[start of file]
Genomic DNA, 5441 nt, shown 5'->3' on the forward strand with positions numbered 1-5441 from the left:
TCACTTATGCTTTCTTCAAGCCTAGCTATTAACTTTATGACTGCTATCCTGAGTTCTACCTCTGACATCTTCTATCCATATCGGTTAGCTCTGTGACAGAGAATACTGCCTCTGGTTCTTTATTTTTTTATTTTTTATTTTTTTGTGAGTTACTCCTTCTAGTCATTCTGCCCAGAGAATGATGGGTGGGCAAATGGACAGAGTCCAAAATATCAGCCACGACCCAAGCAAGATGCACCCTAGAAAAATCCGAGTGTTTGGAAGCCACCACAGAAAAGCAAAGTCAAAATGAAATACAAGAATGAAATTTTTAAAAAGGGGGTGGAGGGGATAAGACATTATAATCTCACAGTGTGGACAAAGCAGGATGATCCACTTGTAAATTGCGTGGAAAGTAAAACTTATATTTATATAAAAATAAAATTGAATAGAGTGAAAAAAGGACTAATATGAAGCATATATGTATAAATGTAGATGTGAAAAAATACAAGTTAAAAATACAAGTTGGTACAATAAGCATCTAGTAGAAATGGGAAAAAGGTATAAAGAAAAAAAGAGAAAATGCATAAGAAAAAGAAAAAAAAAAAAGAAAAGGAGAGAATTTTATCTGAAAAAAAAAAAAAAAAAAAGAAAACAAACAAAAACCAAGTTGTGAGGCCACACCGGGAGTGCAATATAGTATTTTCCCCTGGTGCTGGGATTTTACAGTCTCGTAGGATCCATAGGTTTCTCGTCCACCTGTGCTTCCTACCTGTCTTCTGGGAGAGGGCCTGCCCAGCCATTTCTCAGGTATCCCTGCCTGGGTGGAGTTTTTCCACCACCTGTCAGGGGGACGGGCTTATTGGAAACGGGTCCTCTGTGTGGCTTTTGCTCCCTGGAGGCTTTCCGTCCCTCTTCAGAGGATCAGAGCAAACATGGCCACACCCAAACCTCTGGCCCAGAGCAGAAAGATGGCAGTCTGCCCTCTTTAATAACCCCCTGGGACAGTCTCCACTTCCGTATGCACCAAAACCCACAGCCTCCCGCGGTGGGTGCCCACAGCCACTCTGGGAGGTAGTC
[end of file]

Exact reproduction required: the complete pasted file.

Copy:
Genomic DNA, 5441 nt, shown 5'->3' on the forward strand with positions numbered 1-5441 from the left:
TCACTTATGCTTTCTTCAAGCCTAGCTATTAACTTTATGACTGCTATCCTGAGTTCTACCTCTGACATCTTCTATCCATATCGGTTAGCTCTGTGACAGAGAATACTGCCTCTGGTTCTTTATTTTTTTATTTTTTATTTTTTTGTGAGTTACTCCTTCTAGTCATTCTGCCCAGAGAATGATGGGTGGGCAAATGGACAGAGTCCAAAATATCAGCCACGACCCAAGCAAGATGCACCCTAGAAAAATCCGAGTGTTTGGAAGCCACCACAGAAAAGCAAAGTCAAAATGAAATACAAGAATGAAATTTTTAAAAAGGGGGTGGAGGGGATAAGACATTATAATCTCACAGTGTGGACAAAGCAGGATGATCCACTTGTAAATTGCGTGGAAAGTAAAACTTATATTTATATAAAAATAAAATTGAATAGAGTGAAAAAAGGACTAATATGAAGCATATATGTATAAATGTAGATGTGAAAAAATACAAGTTAAAAATACAAGTTGGTACAATAAGCATCTAGTAGAAATGGGAAAAAGGTATAAAGAAAAAAAGAGAAAATGCATAAGAAAAAGAAAAAAAAAAAAGAAAAGGAGAGAATTTTATCTGAAAAAAAAAAAAAAAAAAAGAAAACAAACAAAAACCAAGTTGTGAGGCCACACCGGGAGTGCAATATAGTATTTTCCCCTGGTGCTGGGATTTTACAGTCTCGTAGGATCCATAGGTTTCTCGTCCACCTGTGCTTCCTACCTGTCTTCTGGGAGAGGGCCTGCCCAGCCATTTCTCAGGTATCCCTGCCTGGGTGGAGTTTTTCCACCACCTGTCAGGGGGACGGGCTTATTGGAAACGGGTCCTCTGTGTGGCTTTTGCTCCCTGGAGGCTTTCCGTCCCTCTTCAGAGGATCAGAGCAAACATGGCCACACCCAAACCTCTGGCCCAGAGCAGAAAGATGGCAGTCTGCCCTCTTTAATAACCCCCTGGGACAGTCTCCACTTCCGTATGCACCAAAACCCACAGCCTCCCGCGGTGGGTGCCCACAGCCACTCTGGGAGGTAGTC